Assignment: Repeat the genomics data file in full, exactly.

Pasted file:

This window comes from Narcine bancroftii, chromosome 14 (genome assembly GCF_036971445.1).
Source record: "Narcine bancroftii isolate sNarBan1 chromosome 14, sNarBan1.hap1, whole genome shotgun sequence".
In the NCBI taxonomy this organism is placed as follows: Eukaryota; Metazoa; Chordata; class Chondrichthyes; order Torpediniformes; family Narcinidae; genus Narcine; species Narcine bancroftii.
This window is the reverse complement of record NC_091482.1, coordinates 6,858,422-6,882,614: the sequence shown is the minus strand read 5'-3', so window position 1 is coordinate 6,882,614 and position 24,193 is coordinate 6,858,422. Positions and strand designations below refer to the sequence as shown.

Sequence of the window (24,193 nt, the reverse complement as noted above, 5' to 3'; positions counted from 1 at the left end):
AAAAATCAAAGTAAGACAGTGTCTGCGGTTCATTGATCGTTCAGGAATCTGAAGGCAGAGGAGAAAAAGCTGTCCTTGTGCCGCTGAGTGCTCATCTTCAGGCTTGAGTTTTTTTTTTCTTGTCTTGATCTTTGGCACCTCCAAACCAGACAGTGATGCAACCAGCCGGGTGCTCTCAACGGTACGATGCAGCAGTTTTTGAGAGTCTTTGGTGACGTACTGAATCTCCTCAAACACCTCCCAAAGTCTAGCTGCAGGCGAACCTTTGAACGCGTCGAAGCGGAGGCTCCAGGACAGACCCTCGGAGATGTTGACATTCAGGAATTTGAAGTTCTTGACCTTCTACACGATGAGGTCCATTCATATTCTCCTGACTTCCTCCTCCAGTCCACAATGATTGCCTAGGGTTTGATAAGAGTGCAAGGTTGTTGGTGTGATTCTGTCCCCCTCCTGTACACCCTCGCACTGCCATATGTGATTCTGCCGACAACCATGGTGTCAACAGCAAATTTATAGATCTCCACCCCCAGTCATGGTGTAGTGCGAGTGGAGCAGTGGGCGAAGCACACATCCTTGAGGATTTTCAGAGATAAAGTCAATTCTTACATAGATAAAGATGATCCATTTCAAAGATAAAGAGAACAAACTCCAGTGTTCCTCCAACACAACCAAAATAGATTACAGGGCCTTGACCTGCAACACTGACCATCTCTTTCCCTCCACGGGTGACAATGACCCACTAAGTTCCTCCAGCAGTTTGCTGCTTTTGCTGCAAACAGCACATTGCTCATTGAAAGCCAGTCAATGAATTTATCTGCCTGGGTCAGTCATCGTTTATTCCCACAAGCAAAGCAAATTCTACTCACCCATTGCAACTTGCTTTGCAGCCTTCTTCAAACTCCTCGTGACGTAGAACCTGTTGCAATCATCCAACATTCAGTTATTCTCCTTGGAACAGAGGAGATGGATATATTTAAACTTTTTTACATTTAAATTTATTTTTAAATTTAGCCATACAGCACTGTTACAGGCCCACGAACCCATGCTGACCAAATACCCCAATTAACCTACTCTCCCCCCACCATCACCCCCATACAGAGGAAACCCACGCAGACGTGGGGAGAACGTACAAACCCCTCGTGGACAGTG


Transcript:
This window comes from Narcine bancroftii, chromosome 14 (genome assembly GCF_036971445.1).
Source record: "Narcine bancroftii isolate sNarBan1 chromosome 14, sNarBan1.hap1, whole genome shotgun sequence".
In the NCBI taxonomy this organism is placed as follows: Eukaryota; Metazoa; Chordata; class Chondrichthyes; order Torpediniformes; family Narcinidae; genus Narcine; species Narcine bancroftii.
This window is the reverse complement of record NC_091482.1, coordinates 6,858,422-6,882,614: the sequence shown is the minus strand read 5'-3', so window position 1 is coordinate 6,882,614 and position 24,193 is coordinate 6,858,422. Positions and strand designations below refer to the sequence as shown.

Sequence of the window (24,193 nt, the reverse complement as noted above, 5' to 3'; positions counted from 1 at the left end):
AAAAATCAAAGTAAGACAGTGTCTGCGGTTCATTGATCGTTCAGGAATCTGAAGGCAGAGGAGAAAAAGCTGTCCTTGTGCCGCTGAGTGCTCATCTTCAGGCTTGAGTTTTTTTTTTCTTGTCTTGATCTTTGGCACCTCCAAACCAGACAGTGATGCAACCAGCCGGGTGCTCTCAACGGTACGATGCAGCAGTTTTTGAGAGTCTTTGGTGACGTACTGAATCTCCTCAAACACCTCCCAAAGTCTAGCTGCAGGCGAACCTTTGAACGCGTCGAAGCGGAGGCTCCAGGACAGACCCTCGGAGATGTTGACATTCAGGAATTTGAAGTTCTTGACCTTCTACACGATGAGGTCCATTCATATTCTCCTGACTTCCTCCTCCAGTCCACAATGATTGCCTAGGGTTTGATAAGAGTGCAAGGTTGTTGGTGTGATTCTGTCCCCCTCCTGTACACCCTCGCACTGCCATATGTGATTCTGCCGACAACCATGGTGTCAACAGCAAATTTATAGATCTCCACCCCCAGTCATGGTGTAGTGCGAGTGGAGCAGTGGGCGAAGCACACATCCTTGAGGATTTTCAGAGATAAAGTCAATTCTTACATAGATAAAGATGATCCATTTCAAAGATAAAGAGAACAAACTCCAGTGTTCCTCCAACACAACCAAAATAGATTACAGGGCCTTGACCTGCAACACTGACCATCTCTTTCCCTCCACGGGTGACAATGACCCACTAAGTTCCTCCAGCAGTTTGCTGCTTTTGCTGCAAACAGCACATTGCTCATTGAAAGCCAGTCAATGAATTTATCTGCCTGGGTCAGTCATCGTTTATTCCCACAAGCAAAGCAAATTCTACTCACCCATTGCAACTTGCTTTGCAGCCTTCTTCAAACTCCTCGTGACGTAGAACCTGTTGCAATCATCCAACATTCAGTTATTCTCCTTGGAACAGAGGAGATGGATATATTTAAACTTTTTTACATTTAAATTTATTTTTAAATTTAGCCATACAGCACTGTTACAGGCCCACGAACCCATGCTGACCAAATACCCCAATTAACCTACTCTCCCCCCACCATCACCCCCATACAGAGGAAACCCACGCAGACGTGGGGAGAACGTACAAACCCCTCGTGGACAGTG